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Kaliya Franklin

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So desperate was she to live a life of state subsidised ease that Kaliya actually altered her own DNA, making her connective tissue so lax that she can dislocate body parts she can’t even name. Using the nom de plume Bendy Girl, she blogs at Benefit Scrounging Scum about the reality of life lived as the kind of benefit claimant the tabloid press doesn’t know exists.

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Face to Facebook

12th May 2009

Social networking websites have revolutionised how we keep in touch with friends, know who our 'friends' are and even what friendship means. Disabled in her late 20s, Kaliya Franklin has a love hate relationship with the big site that everyone seems to be a part of.
Kaliya Franklin holding her head in her hands as she checks out Facebook on her laptop
Recently, I bumped into an old friend whom I've not seen for more years than I'm prepared to admit. We chatted for ages about anything and everything. Well, everything except my snazzy purple wheelchair ... which I didn't need the last time I saw her. A conversation opener if ever there was one.

Like many bendy people, my diagnosis of Ehlers Danlos Syndrome came later in life, before which I was classed as an attention seeker, not disabled. As she didn't mention my wheelchair, I assumed my friend must be that rare and wonderful creature who accepts others without question. Until I got home, logged in to my Facebook account and saw the message she'd sent wanting to know about my disability. It seems she was more curious than accepting, but couldn't bring herself to ask me in person.

The way in which Facebook lets you keep all your pals in one place makes your social life easy to manage. But for many people, Facebook's biggest attraction is the ease in which friends who've lost contact can rediscover each other. That may seem great, but if you have acquired your disabilities or become disabled later in life, it can mean you find yourself having to explain your situation more frequently.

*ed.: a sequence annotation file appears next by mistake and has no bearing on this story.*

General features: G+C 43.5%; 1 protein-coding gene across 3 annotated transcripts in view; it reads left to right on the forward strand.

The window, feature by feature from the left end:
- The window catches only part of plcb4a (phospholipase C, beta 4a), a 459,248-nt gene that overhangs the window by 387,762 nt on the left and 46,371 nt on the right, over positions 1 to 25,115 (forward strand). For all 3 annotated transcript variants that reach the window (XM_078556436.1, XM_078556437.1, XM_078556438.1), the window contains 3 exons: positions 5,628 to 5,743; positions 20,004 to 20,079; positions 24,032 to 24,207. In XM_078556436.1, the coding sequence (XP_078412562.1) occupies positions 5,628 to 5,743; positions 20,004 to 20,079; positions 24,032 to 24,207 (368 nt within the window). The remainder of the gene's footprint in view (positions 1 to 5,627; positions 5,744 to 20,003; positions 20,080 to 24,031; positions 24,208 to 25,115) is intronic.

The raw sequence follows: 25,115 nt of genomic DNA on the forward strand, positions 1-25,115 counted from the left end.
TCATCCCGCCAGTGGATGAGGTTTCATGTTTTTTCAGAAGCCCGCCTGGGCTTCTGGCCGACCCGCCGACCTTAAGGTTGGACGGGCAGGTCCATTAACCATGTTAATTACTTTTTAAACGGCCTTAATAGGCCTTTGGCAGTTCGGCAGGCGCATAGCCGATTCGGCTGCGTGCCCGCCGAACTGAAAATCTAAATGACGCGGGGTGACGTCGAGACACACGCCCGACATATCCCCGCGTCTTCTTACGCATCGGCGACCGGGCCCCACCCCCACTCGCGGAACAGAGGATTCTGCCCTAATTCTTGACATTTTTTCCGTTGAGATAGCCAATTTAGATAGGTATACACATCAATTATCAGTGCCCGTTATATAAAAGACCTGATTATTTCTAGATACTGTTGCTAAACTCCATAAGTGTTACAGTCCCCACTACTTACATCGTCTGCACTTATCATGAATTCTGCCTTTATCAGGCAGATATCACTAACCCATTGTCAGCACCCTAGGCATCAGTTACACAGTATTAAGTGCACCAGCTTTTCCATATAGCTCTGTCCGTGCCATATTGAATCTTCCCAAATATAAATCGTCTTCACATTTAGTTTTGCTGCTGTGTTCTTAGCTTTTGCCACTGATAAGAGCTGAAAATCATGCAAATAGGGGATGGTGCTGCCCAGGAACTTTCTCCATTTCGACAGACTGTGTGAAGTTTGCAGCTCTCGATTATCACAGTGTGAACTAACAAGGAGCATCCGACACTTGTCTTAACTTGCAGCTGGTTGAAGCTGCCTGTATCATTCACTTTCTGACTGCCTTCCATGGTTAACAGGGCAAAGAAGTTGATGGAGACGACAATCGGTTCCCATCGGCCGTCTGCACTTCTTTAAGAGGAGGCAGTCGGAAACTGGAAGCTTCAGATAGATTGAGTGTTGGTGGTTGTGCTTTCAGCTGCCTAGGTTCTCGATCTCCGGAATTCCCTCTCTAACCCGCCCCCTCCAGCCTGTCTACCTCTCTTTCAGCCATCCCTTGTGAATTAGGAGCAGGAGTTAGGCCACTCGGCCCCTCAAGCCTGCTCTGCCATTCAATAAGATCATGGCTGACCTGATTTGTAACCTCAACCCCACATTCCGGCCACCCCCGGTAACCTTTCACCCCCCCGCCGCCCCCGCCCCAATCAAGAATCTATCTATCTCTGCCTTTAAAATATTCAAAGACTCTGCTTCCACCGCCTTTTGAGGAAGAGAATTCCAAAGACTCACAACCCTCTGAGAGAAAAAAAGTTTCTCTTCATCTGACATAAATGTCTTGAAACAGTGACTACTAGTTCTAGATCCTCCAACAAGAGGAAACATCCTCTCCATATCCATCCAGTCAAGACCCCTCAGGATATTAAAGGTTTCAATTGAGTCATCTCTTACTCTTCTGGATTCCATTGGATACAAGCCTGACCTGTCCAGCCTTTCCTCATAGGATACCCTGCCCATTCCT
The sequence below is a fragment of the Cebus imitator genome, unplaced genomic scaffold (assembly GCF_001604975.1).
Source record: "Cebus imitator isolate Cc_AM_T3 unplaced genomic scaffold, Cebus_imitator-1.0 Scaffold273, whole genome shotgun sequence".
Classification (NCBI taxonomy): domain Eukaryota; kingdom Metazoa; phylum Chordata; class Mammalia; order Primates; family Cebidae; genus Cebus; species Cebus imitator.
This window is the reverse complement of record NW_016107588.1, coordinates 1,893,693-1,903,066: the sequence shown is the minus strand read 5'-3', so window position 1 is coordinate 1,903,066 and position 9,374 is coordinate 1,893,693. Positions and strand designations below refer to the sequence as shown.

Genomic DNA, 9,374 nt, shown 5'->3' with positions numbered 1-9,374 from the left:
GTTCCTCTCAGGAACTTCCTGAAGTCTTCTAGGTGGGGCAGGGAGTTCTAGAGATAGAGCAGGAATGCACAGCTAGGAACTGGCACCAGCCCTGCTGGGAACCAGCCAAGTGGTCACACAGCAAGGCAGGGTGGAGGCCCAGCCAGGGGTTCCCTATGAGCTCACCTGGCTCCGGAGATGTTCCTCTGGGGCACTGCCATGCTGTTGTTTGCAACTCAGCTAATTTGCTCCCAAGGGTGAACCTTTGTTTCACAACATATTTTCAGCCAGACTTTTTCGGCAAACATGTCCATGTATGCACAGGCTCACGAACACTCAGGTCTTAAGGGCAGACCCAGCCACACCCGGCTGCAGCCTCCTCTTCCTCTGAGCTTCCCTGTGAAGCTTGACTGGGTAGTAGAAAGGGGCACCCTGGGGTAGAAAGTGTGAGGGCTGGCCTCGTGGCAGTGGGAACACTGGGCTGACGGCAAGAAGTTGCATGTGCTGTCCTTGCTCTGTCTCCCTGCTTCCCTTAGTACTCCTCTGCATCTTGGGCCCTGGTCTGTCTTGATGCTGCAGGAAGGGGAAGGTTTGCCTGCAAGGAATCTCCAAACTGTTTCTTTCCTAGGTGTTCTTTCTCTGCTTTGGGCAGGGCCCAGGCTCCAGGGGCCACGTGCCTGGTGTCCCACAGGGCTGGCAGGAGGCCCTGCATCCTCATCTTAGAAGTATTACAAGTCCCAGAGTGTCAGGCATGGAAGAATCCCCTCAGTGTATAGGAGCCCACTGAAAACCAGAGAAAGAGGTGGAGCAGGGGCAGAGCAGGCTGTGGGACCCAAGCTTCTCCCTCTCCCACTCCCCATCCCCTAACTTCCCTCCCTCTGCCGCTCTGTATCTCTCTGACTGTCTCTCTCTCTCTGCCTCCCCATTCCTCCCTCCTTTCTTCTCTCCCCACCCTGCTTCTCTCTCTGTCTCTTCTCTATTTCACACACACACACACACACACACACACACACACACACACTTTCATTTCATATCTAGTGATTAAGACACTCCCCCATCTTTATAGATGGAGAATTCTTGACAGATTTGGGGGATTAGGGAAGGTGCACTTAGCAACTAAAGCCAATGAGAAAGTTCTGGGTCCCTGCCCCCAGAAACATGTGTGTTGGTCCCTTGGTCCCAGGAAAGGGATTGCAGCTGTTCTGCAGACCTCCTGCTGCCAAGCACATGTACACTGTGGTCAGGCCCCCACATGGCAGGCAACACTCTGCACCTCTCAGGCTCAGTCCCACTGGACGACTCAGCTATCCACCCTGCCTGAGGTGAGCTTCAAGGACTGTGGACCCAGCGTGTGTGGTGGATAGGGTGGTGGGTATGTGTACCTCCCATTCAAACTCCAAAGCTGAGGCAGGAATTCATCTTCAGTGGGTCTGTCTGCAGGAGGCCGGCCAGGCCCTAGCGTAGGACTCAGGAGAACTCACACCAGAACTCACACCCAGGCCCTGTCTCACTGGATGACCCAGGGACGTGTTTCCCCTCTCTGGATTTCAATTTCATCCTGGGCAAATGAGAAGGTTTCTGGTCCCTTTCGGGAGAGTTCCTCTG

Online, you can choose to keep disability secret, but if you keep schtum you have to remember to edit out all disability stuff from future conversations, which can lead to a total re-working of your life. But if you choose to be 'out' with your rediscovered pal, a painful full-blown conversation needs to happen. They knew you of old, and they feel they have a right to ask for a full list of events that turned you into the new you.
Close-up of Facebook displayed on a computer screen
As we know only too well, the "I'm disabled now" conversation can become long and involved, and it's usually the other person who is more sensitive, confused and tearful. The idea of it makes my heart sink. And to be frank, I don't want to think about anything real when there are dead sheep to be thrown at my mates or poke wars to be started.
I have created a standard explanation to send to anyone who asks, but many people have more questions than that. Most difficult to cope with are old school friends who tell me they thought I was putting it on when I couldn't be bothered to do something, or that they didn't realise I was ill because I "really, really don't look it". Explaining that many disabilities are invisible and that I'm disabled, not ill, just complicates the matter. The subtext seems to be "are you sure you're not still making it up?" After all, life on benefits is a tax payer subsidised idyll, and who wouldn't want to invent a disability to avoid work?
Kaliya smiling as she uses her laptop
I'm now so determined to avoid this 'Facebook feeling' that I've still not replied to friends who added me to their networks over a year ago. The irony is that in my 'real world' life, I prefer people to ask me questions about why I use wrist braces or a wheelchair, rather than remaining awkwardly silent or making things up for themselves. I like to have some control of how people think about me and why I'm disabled - unless they've imagined up wild tales about crocodile wrestling, which could be fun. But online, people dig deeper and say things they'd never say directly to your face. Online they can hide behind their keyboard.

When I'm going through a bad patch, it can really help to be able to use sites like Facebook to escape into an online virtual world. While there, these very personal questions about my disability can feel like a huge burden. The responsibility of having to spare other people's feelings and provide the reassurance they need to hear is too much when I want to just scream, "No there is no cure, treatment or exorcism. It is what it is and if you can't handle that, it's your problem!"
Kaliya clutches the sides of her head in frustration as she uses Facebook on her laptop
Still, love it, hate it, or want to wrap it in tinfoil, Facebook can only reflect the lives of those who use it. Disabled people are far more present online than in the street or the workplace so, when conversations start, they're unrehearsed and people don't have the right language or etiquette to deal with it on the virtual walls and personal messaging provided.

But perhaps this is a way of making disability more acceptable. First via online discussions, then leaking into proper offline life. So in 15 years from now, no disabled person will be able to recognise the 'Facebook feeling' because we'll all be a bigger part of the landscape and less remarkable.
Kaliya Franklin blogs about "life, love and attempts to make sense of the nonsensical" at Benefit Scrounging Scum.

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